T. S. Eliot's "The Wasteland" was the voice of a disillusioned generation and reflected a world in disarray. Then in 1928 Eliot announced to a startled world, and the disapproval of his contemporaries, that his general point of view could be described as 'classicist in literature, royalist in politics and anglo-catholic in religion.' The previous year he had been baptised behind closed doors in Finstock Church, near Oxford.
This lecture will consider that conversion with three interlinked questions in mind: From what was he converted? Why did he convert? What was the immediate effect of that conversion? The recently published 6 volumes of Eliot's letters covering the period help shed light on the answers.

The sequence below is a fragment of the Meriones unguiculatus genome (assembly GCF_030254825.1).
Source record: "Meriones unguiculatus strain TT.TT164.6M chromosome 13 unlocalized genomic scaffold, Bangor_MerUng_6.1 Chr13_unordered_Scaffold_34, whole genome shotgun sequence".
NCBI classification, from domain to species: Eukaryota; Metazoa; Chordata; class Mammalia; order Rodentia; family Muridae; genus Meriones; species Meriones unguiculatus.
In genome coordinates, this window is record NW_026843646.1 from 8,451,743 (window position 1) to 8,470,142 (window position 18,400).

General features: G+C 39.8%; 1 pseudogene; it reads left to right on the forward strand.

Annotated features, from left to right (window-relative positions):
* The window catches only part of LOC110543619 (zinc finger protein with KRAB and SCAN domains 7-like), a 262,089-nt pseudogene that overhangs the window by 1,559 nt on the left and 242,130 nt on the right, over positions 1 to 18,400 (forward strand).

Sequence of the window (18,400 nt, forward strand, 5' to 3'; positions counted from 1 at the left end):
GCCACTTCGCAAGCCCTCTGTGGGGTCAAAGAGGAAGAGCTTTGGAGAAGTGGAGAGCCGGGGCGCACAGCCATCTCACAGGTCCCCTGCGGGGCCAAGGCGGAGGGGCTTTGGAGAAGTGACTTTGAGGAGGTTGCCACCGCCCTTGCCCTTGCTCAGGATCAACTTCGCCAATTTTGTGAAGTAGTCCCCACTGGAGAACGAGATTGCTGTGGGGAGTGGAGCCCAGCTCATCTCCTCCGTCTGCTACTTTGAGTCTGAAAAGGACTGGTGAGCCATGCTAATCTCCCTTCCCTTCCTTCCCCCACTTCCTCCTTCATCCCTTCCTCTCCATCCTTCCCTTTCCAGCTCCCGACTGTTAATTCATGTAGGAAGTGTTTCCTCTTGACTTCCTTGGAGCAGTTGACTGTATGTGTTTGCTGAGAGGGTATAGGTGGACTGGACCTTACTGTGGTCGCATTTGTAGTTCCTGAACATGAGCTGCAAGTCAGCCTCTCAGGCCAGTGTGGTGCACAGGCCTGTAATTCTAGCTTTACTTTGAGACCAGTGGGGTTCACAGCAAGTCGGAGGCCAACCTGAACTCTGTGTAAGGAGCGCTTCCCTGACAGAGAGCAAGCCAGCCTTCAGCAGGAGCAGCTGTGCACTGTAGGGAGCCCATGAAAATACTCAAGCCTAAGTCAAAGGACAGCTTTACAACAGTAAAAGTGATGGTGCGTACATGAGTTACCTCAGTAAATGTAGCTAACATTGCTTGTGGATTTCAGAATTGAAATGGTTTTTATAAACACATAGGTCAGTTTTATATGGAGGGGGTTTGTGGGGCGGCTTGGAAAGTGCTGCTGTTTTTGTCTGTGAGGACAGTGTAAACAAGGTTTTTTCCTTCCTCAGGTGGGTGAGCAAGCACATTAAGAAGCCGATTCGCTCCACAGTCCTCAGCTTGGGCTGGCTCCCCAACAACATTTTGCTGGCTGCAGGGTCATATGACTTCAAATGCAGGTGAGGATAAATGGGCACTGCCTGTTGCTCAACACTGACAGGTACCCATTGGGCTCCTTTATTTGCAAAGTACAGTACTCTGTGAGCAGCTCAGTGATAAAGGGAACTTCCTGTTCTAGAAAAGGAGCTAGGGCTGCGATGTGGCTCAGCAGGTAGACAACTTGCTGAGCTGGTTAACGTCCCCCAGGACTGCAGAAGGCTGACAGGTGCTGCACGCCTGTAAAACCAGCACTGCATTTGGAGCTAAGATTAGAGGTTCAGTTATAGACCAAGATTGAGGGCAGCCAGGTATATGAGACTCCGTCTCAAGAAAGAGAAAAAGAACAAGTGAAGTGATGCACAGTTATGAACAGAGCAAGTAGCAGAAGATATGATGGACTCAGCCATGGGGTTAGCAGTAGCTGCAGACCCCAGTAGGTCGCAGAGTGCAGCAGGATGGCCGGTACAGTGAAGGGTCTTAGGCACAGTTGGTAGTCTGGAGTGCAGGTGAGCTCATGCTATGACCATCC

The lecture will also explore how this new direction in his life is reflected in the poems he wrote at the time.
The transcript and downloadable versions of the lecture are available from the Gresham College website: https://www.gresham.ac.uk/lectures-and-events/the-conversion-of-t-s-eliot
Gresham College has been giving free public lectures since 1597. This tradition continues today with all of our five or so public lectures a week being made available for free download from our website. There are currently over 2,000 lectures free to access or download from the website.
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